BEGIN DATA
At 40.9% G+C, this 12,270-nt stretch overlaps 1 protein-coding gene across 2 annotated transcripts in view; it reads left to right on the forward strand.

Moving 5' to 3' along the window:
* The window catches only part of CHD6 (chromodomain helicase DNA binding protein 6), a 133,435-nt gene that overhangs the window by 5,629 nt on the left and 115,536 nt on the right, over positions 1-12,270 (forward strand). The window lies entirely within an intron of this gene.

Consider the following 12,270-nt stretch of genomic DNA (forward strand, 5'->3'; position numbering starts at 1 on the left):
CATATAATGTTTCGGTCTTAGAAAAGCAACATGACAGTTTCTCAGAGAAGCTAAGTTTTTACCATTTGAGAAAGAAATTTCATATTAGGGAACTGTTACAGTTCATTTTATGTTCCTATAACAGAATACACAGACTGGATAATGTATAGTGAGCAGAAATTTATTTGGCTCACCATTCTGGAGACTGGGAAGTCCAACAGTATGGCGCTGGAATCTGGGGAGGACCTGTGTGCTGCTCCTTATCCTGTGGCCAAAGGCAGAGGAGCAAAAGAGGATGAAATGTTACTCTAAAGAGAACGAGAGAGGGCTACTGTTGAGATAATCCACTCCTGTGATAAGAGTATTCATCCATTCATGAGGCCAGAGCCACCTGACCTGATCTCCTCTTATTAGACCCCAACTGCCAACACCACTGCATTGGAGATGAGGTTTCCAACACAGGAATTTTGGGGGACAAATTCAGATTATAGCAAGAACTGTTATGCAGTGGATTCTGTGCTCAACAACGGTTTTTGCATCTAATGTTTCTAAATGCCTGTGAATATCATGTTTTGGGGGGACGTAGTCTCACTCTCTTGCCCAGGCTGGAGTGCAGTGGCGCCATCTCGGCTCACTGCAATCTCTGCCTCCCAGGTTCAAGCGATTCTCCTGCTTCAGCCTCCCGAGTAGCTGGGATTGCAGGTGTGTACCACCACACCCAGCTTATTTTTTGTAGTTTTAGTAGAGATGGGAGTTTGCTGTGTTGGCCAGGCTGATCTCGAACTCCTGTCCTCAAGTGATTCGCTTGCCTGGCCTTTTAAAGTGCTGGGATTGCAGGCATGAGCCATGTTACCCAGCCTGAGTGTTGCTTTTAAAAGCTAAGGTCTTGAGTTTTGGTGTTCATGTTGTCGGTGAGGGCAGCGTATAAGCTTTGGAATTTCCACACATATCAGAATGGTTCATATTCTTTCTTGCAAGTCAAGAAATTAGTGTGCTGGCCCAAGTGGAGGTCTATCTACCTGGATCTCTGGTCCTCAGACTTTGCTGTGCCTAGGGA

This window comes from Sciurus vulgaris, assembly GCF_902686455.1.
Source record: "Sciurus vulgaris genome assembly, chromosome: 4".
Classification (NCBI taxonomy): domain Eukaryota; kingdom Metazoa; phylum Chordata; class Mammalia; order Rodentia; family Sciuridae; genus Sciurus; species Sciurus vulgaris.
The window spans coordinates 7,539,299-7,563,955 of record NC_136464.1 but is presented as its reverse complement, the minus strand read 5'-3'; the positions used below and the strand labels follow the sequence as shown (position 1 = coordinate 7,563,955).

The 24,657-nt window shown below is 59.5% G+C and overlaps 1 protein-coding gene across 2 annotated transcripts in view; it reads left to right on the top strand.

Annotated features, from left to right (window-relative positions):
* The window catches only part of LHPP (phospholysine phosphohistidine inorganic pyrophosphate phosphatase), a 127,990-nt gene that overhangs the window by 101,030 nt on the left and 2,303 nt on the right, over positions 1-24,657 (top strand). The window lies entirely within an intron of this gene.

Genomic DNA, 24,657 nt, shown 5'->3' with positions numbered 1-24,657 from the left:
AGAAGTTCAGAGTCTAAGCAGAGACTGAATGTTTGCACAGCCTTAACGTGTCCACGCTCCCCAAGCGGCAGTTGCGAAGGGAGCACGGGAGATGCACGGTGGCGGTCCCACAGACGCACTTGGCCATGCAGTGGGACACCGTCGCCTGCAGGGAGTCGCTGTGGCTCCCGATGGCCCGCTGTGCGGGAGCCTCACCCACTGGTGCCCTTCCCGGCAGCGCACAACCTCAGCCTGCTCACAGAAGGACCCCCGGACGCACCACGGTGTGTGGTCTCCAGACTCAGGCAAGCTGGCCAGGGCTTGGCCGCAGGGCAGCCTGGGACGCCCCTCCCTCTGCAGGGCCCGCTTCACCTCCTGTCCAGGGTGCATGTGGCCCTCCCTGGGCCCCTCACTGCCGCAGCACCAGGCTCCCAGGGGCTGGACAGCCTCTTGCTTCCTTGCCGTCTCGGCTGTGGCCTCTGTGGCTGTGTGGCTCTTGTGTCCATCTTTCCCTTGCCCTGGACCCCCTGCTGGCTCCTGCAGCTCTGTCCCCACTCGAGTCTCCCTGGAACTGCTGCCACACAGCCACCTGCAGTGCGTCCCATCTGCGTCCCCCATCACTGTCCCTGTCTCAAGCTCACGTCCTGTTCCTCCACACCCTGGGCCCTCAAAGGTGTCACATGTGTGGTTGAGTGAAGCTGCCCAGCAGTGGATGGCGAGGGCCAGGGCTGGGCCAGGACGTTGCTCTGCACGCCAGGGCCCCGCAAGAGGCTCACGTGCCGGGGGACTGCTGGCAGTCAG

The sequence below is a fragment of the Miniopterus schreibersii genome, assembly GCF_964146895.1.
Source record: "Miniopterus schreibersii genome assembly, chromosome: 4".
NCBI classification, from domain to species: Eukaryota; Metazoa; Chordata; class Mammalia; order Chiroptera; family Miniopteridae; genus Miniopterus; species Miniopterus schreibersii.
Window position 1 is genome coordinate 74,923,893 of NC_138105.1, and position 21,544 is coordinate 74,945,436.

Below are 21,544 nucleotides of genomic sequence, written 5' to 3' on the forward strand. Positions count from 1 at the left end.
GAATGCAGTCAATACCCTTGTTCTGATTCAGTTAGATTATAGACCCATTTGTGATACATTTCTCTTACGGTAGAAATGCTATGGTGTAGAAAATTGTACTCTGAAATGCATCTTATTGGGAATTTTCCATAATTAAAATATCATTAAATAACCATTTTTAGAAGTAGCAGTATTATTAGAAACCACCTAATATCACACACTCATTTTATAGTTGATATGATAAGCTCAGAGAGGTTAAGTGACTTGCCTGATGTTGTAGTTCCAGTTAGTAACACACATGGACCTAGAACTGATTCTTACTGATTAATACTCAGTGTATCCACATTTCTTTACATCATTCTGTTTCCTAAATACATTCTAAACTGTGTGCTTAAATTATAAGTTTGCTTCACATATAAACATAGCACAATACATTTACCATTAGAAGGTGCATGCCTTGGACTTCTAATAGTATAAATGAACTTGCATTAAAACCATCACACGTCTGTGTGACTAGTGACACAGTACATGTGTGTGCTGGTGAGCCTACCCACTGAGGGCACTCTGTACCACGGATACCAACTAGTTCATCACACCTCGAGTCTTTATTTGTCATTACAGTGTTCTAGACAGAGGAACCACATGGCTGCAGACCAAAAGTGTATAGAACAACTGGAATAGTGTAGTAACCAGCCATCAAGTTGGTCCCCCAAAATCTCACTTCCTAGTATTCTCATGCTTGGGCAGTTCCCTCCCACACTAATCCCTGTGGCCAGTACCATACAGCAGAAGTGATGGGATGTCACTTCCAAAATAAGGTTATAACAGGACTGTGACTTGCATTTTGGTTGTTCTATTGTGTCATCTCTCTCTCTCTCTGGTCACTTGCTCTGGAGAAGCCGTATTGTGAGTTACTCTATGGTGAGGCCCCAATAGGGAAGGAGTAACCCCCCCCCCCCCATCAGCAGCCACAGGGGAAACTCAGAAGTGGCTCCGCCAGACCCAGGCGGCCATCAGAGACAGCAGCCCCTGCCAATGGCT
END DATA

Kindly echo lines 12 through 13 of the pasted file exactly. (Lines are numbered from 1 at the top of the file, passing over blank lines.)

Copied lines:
* The window catches only part of LHPP (phospholysine phosphohistidine inorganic pyrophosphate phosphatase), a 127,990-nt gene that overhangs the window by 101,030 nt on the left and 2,303 nt on the right, over positions 1-24,657 (top strand). The window lies entirely within an intron of this gene.

Genomic DNA, 24,657 nt, shown 5'->3' with positions numbered 1-24,657 from the left: